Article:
A Griffith University-led project is working with Soloman Island communities to test different ways of restoring forests to benefit local residents and revitalise ecosystems.
The Livelihoods in Forest Ecosystem Recovery (LIFER) project is helmed by Griffith’s Centre for Planetary Health and Food Security Director Professor Helen Wallace for ACIAR, who said there was a critical need to find ways to restore the forests in Solomon Islands.
“This is an important part of Solomon Islands government policy because it is potential future revenue, but it is also important for the livelihoods of local communities,” Professor Wallace said.
“In addition to export income, about 90% of people in Solomon Islands are dependent on forests for all sorts of things, for food, for medicine, for animals that live there, for building materials.
“Between 80% and 90% of forests have been logged and people have lost access to that resource.”
Many of these repeatedly logged forests have failed to regenerate naturally and now the country is running out of timber for its own communities and for export.
LIFER is a six-year project that began in January 2023, building on a pilot project funded by the US Forest Service on Kolombangara Island.
The project is funded by an Australia Centre for International Agricultural Research grant valued at $3,544,265, which was awarded to Professor Wallace and the team in November 2022.
Four experimental restoration treatments are planned, which will then be replicated in up to eight communities:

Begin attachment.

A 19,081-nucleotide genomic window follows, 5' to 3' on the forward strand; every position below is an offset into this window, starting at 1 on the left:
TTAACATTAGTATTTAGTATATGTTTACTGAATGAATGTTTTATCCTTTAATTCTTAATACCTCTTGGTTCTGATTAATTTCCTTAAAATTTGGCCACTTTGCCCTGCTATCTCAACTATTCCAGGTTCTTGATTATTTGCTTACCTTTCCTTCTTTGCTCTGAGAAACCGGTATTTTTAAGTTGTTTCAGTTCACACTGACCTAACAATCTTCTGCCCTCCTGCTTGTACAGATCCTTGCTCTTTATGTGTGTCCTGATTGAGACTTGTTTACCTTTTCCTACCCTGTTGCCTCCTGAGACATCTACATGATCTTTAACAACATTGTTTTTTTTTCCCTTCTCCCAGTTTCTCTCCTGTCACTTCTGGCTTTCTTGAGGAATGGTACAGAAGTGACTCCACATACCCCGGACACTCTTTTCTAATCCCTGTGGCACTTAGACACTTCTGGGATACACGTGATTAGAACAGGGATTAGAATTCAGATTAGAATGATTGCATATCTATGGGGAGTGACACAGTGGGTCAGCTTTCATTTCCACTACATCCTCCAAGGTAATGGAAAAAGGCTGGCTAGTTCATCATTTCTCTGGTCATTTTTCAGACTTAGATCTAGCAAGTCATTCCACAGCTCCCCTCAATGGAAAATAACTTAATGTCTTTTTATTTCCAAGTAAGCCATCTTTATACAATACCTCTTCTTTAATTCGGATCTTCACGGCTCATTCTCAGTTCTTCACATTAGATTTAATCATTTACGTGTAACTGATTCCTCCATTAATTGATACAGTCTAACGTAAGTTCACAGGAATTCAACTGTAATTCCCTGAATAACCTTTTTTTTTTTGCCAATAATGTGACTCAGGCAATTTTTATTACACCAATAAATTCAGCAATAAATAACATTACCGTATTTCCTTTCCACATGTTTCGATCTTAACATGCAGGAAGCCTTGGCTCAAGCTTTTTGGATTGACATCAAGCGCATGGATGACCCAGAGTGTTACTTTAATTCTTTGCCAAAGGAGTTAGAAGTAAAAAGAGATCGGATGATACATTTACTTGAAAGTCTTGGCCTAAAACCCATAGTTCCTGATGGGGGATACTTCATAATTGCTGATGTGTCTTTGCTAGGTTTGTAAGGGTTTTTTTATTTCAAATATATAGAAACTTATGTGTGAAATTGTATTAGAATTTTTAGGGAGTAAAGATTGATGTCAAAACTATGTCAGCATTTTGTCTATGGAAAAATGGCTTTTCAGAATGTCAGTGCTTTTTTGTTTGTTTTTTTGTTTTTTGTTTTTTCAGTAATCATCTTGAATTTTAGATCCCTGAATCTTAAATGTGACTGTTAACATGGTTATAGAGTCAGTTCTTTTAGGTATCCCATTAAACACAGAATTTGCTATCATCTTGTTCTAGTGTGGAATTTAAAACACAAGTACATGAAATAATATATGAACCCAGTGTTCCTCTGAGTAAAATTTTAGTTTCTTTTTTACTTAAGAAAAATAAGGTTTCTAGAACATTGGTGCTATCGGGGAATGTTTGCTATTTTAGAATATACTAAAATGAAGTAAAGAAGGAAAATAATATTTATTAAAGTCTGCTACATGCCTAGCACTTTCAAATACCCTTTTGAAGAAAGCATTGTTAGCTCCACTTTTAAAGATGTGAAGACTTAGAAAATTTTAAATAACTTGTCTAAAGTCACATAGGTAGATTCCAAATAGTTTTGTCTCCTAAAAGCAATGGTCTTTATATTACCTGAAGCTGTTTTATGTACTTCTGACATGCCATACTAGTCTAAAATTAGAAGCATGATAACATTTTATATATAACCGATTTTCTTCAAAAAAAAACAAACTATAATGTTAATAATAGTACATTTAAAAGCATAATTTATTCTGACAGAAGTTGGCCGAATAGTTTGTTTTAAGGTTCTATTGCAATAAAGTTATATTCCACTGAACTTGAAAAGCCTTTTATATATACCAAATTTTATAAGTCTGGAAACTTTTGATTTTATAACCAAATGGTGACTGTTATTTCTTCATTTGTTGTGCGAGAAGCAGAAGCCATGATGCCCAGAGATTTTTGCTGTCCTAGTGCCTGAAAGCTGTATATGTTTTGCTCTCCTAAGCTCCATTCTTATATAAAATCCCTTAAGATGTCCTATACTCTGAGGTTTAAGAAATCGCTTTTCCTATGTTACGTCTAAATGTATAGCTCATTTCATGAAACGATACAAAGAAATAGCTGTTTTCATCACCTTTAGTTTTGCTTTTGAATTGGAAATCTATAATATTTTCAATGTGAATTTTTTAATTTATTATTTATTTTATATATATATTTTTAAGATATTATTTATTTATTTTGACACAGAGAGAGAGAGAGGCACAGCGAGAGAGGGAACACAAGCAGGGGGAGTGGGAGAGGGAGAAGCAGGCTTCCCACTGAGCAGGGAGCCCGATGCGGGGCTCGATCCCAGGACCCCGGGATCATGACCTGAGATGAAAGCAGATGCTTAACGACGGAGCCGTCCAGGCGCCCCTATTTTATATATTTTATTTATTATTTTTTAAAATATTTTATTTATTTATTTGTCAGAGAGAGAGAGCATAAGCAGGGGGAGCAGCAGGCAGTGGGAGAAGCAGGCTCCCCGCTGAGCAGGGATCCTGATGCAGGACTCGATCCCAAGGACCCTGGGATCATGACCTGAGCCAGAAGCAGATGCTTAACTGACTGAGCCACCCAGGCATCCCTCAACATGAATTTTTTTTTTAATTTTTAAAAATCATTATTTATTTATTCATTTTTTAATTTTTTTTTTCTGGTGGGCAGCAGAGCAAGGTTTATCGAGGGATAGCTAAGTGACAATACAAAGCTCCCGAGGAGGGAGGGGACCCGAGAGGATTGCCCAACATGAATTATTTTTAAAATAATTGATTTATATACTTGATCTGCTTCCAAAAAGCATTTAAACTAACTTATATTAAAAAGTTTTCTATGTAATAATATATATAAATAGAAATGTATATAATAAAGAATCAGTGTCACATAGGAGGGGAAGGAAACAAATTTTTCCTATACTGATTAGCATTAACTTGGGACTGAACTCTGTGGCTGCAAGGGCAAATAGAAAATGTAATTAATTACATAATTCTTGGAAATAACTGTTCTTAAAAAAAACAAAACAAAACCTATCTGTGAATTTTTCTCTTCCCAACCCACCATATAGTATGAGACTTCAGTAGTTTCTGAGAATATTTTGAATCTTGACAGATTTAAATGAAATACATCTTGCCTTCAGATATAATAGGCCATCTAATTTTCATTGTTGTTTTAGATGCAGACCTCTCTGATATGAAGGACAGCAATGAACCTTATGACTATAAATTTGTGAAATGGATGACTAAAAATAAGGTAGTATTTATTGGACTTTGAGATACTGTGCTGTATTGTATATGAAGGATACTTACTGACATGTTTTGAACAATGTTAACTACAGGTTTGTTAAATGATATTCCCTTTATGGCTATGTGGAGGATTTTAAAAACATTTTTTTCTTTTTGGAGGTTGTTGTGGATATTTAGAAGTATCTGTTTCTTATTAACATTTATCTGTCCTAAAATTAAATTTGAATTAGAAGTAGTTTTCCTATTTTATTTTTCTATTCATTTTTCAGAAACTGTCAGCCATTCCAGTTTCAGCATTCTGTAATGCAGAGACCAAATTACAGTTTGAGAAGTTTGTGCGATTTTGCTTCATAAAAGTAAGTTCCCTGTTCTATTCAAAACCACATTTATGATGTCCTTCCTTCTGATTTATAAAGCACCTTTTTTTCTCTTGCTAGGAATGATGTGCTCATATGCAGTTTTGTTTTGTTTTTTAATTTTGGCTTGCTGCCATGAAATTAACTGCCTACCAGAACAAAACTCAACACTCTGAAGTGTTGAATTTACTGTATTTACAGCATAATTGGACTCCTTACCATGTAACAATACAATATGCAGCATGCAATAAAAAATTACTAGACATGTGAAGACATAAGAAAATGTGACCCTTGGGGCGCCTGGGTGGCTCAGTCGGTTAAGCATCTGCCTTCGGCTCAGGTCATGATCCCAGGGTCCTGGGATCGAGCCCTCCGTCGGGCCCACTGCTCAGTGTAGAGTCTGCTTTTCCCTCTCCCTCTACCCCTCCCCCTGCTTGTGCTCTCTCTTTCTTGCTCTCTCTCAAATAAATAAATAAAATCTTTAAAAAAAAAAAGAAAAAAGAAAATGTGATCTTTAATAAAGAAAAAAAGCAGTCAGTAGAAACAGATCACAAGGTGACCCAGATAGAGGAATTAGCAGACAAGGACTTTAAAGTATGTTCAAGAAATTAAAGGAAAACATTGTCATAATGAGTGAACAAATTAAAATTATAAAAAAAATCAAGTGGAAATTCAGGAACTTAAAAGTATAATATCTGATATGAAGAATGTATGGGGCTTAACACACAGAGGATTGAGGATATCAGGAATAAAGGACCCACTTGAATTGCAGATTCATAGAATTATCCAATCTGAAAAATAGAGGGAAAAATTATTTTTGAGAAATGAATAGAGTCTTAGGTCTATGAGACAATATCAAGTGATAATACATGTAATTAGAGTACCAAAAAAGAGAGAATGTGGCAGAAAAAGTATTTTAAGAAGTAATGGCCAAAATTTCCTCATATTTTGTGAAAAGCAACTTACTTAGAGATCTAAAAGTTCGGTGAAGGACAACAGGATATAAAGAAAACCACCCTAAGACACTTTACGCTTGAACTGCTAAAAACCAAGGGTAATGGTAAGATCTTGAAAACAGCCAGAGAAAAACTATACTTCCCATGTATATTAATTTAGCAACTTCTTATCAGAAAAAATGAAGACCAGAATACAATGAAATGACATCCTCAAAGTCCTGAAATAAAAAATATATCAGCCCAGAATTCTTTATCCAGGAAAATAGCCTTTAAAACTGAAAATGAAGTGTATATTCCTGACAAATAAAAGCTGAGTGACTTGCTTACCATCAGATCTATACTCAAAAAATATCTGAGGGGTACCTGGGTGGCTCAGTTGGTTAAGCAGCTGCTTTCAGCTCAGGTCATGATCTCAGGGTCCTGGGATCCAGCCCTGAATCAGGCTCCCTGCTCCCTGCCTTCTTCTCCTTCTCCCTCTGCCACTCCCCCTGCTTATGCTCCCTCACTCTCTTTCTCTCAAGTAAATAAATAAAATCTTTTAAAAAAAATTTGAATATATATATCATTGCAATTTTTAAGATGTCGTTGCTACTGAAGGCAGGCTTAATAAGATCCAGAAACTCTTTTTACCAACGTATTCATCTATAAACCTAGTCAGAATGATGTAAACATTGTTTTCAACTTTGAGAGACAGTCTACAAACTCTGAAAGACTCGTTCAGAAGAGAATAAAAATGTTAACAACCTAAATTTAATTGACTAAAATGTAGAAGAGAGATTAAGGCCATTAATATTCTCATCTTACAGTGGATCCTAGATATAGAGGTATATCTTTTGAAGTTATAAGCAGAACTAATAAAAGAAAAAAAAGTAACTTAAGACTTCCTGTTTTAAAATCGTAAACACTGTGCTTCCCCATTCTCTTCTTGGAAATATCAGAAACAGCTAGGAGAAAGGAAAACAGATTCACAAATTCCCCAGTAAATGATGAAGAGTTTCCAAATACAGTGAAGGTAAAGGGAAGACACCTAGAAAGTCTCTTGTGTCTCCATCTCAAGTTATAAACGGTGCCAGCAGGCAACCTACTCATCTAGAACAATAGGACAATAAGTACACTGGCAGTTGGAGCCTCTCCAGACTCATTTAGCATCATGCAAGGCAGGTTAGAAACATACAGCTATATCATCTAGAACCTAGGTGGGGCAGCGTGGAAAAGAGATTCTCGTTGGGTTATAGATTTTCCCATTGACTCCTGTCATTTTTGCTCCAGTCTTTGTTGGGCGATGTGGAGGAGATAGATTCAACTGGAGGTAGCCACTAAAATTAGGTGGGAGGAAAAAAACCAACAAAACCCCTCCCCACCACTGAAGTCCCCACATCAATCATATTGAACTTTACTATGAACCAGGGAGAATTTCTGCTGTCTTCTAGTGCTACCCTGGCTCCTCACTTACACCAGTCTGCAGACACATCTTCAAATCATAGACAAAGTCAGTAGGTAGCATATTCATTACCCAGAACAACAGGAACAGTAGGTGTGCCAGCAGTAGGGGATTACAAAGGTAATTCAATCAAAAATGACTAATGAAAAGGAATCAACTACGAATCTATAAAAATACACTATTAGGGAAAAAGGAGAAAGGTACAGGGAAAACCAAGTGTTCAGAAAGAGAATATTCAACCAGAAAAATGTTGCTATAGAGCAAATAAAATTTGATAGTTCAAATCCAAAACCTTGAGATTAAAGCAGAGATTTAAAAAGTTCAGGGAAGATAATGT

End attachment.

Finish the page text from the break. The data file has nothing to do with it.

- Treatment 1 will serve as the control, with protection but no active effort to restore the forest.
- Treatment 2 is ‘assisted natural regeneration’ where weeding and thinning, for instance, will be used to help valuable species re-establish themselves.
- Treatment 3 is ‘enrichment’ and includes management activities and replanting trees that communities have identified as important for future use.
- Treatment 4 is a more intensive ‘agroforestry’ approach, with substantial planting of timber species, along with other useful tree and food crops.
Professor Wallace said the first steps involved talking to communities about how they use their forests and what they want and need from future forests.
“We have some species in mind for the different treatments, such as indigenous fruit trees and nut trees like Canarium indicum, which produces ngali nut (also known as the galip nut), along with species commonly used for building materials, and some target timber species,” she said.
“But final tree selection will be guided by the participating communities.”
The LIFER project will fund participating communities to maintain the trial sites during the life of the project and to help monitor tree growth, biodiversity and livelihood benefits.
The project will also explore other activities to support livelihoods, such as nurseries to produce seedlings, gathering herbs for food and medicine and beekeeping, which provide ways for women in particular to earn money.
“We really want to empower local women and give them a voice in forest management and promote leadership in forest governance. This will include working with the National Council of Women,” Professor Wallace said.